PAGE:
These are the daily drivers, the backbone of Cuba’s personal transportation fleet. Many do remain with their original engine and transmissions, but many others have been gutted and adapted in favor of newer Hyundai diesel engines. And some of those original V8 engines have been replaced by diesel motors from Russian cars, or even boats. Gas is very expensive in Cuba while diesel costs only about half as much.

My ear became keenly tuned to the idle sound when encountering any American classic, more than half the time I was greeted to the unmistakable clatter of a diesel engine at idle. There were whole shops dedicated to fitting and fabricating newer, smaller, more efficient Korean engines and differentials to massive American classics. These non-originals are more likely to be customized on the interior as well. A peek inside in many cases revealed a DVD player sitting in the dash and various festive LED lights, a fascinating intersection of old and new that would have American classic car purists pulling their hair out.

A dissolved U.S. embargo could flood the Cuban market with relatively cheap new American cars, which could in turn greatly reduce the numbers of these pre-revolution Franken-cars. As more new cars enter Cuba these jerry-rigged American classics will inevitably be passed down and essentially run into the ground. To think that Cuba’s current youth may find transportation freedom in an inherited or gifted Hyundai powered 1953 Plymouth is a romantic thought indeed.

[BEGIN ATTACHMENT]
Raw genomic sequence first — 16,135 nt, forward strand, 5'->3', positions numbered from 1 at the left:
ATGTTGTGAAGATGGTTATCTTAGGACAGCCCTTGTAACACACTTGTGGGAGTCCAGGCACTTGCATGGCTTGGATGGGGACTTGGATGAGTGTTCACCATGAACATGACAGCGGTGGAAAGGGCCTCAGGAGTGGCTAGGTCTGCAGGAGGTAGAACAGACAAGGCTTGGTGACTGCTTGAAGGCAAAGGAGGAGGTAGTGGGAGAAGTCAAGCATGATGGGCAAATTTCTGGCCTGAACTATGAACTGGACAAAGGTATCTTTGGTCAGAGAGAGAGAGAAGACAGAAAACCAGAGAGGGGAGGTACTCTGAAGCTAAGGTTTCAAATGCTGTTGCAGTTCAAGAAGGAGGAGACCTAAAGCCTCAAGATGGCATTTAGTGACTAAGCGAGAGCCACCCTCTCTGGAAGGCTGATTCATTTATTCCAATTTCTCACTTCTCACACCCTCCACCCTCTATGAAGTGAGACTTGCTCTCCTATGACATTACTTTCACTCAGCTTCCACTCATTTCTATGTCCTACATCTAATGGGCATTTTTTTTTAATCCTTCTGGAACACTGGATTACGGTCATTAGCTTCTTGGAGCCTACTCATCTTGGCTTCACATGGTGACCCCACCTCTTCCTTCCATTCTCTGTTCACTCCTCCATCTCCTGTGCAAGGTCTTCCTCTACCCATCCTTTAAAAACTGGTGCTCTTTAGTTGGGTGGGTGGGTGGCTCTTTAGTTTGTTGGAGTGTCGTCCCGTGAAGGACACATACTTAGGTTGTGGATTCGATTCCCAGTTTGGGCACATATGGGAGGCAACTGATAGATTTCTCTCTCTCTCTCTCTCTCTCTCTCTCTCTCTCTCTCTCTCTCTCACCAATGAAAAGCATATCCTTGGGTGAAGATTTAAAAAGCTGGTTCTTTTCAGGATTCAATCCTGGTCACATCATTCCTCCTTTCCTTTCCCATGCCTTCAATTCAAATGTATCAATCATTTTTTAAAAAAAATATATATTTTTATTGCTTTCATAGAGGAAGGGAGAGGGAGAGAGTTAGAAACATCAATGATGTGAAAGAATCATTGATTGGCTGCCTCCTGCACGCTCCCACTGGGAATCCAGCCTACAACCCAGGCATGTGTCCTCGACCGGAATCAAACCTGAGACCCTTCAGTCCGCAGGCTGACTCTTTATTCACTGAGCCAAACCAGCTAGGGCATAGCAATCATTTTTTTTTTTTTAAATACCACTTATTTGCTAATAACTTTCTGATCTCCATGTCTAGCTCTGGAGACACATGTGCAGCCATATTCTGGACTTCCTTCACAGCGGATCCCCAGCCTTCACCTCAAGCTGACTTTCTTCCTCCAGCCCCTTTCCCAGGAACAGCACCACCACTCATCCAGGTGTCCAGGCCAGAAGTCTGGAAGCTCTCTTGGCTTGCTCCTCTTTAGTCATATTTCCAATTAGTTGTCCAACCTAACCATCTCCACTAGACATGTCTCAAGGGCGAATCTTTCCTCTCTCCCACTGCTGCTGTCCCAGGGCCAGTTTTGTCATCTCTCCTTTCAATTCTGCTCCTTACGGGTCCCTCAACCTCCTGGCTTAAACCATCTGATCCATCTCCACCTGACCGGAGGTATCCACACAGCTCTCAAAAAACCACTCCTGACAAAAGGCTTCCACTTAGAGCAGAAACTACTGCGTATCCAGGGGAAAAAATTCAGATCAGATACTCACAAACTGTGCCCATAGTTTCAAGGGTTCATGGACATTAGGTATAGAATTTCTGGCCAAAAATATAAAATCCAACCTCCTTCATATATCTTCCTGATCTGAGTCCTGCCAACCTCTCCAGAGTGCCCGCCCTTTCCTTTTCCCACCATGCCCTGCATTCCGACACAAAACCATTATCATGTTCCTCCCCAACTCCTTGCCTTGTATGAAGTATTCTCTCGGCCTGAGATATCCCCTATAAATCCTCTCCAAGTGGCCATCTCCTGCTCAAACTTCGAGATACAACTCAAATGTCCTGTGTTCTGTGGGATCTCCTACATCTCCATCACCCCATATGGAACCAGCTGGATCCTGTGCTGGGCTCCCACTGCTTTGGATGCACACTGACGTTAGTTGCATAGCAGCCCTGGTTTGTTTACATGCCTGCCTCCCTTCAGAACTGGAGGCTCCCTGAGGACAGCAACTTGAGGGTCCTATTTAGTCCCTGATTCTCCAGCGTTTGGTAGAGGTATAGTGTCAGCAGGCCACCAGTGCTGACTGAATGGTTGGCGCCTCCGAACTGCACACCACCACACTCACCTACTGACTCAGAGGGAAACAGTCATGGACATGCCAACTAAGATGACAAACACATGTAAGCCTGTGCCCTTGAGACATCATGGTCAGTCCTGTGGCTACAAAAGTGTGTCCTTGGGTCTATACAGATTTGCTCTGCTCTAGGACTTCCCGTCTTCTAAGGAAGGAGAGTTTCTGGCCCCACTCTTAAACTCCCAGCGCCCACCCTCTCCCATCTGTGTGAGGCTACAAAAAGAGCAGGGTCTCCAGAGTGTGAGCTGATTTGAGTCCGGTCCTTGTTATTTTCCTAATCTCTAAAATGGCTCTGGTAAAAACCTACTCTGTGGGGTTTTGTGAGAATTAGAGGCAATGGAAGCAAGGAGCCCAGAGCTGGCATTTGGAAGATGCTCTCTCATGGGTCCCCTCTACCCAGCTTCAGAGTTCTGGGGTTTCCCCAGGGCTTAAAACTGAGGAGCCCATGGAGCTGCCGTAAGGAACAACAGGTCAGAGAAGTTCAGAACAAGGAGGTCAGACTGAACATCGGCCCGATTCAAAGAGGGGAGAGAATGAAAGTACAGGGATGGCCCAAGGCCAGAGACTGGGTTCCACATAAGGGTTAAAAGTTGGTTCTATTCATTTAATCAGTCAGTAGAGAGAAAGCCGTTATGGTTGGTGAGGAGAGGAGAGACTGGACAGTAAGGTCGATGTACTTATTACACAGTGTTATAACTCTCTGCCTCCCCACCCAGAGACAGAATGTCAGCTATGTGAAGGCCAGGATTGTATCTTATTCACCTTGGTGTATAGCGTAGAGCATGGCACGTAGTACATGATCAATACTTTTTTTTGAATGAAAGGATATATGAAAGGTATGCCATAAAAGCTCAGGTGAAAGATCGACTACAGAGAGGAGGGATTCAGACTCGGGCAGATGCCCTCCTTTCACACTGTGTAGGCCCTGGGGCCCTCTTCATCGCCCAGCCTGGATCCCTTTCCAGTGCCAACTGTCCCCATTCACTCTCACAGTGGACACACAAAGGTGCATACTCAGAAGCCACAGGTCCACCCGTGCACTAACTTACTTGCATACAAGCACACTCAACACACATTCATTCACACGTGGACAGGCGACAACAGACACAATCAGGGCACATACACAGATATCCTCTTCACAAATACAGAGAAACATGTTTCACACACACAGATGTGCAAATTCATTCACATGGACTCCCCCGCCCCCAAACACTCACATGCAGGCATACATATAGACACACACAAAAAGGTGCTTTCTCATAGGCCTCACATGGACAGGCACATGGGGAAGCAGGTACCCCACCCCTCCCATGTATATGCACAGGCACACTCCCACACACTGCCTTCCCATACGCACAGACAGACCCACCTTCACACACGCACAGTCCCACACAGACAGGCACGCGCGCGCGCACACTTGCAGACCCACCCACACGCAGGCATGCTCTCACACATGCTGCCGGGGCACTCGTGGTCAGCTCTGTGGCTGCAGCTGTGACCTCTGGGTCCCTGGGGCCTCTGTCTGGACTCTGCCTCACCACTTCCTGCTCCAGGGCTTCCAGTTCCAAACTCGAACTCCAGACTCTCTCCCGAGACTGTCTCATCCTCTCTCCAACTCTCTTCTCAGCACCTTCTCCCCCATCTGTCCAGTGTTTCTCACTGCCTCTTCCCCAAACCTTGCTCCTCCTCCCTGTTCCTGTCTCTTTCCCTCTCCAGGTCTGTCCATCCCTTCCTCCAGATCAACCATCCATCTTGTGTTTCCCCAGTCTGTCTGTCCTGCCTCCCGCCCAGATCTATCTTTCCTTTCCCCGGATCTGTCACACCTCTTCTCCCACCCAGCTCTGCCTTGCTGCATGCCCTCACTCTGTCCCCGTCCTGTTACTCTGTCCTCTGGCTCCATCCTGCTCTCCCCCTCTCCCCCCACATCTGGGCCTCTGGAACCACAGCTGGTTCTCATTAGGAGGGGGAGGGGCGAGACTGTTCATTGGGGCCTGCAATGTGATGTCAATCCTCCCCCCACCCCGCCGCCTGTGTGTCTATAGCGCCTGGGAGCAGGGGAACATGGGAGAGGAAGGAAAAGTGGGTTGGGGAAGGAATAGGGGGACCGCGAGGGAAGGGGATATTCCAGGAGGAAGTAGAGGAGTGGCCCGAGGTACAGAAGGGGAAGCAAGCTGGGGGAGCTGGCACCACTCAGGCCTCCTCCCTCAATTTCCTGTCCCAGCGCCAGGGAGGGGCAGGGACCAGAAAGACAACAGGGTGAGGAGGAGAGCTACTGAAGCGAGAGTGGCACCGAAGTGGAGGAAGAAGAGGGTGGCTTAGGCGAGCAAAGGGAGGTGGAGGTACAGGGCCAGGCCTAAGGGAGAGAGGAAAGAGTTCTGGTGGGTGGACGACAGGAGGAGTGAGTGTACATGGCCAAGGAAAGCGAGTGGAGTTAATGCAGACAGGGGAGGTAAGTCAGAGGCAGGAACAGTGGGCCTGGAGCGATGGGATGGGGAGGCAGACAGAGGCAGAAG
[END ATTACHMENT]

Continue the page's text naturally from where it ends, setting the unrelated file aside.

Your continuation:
Russian Cars & Trucks

The age range of Cuba’s Russian cars is predictable, falling squarely between the Cuban Revolution in 1959 and the fall of the Soviet Union in early ‘90s. In rural areas or national parks like Parque Guayanara, the only vehicles intrepid enough to tackle the deep jungle are enormous Russian ZIL troop transport trucks ferrying tourists out and back from beautiful natural caves and waterfalls. “Russian limousines,” the Cubans call these behemoths.

Large Russian KraZ semi tractor trailers still haul tobacco and other cargo around Cuba. But most prevalent is the boxy Lada sedan, which, as far as I can tell, really didn’t get any design updates between 1970 and 1989. Many Ladas, Moskviches, and Volgas are used as taxis for the Cuban population and many more are used as private vehicles. Most seemed to be worn but running satisfactorily, but I did a see a few showroom quality examples of these multi-decade-old Soviet sedans.

A warming of Cuban and American relations is not likely to bring new Russian vehicle imports into Cuba in the foreseeable future. Who knows, in thirty years the old Russian cars and trucks could take the role of the current American classics. Not likely, but anything is possible in the world where we live today.

Chinese/Korean/Japanese Vehicles

Kia and Hyundai seem to be doing well in Cuba. Without having access to definitive import numbers, it seemed that the highest number of the newest cars on Cuban roads were Korean. My family and I traveled in a mid-1990s Kia diesel van for our nine-day trip, and it was tired but did the job.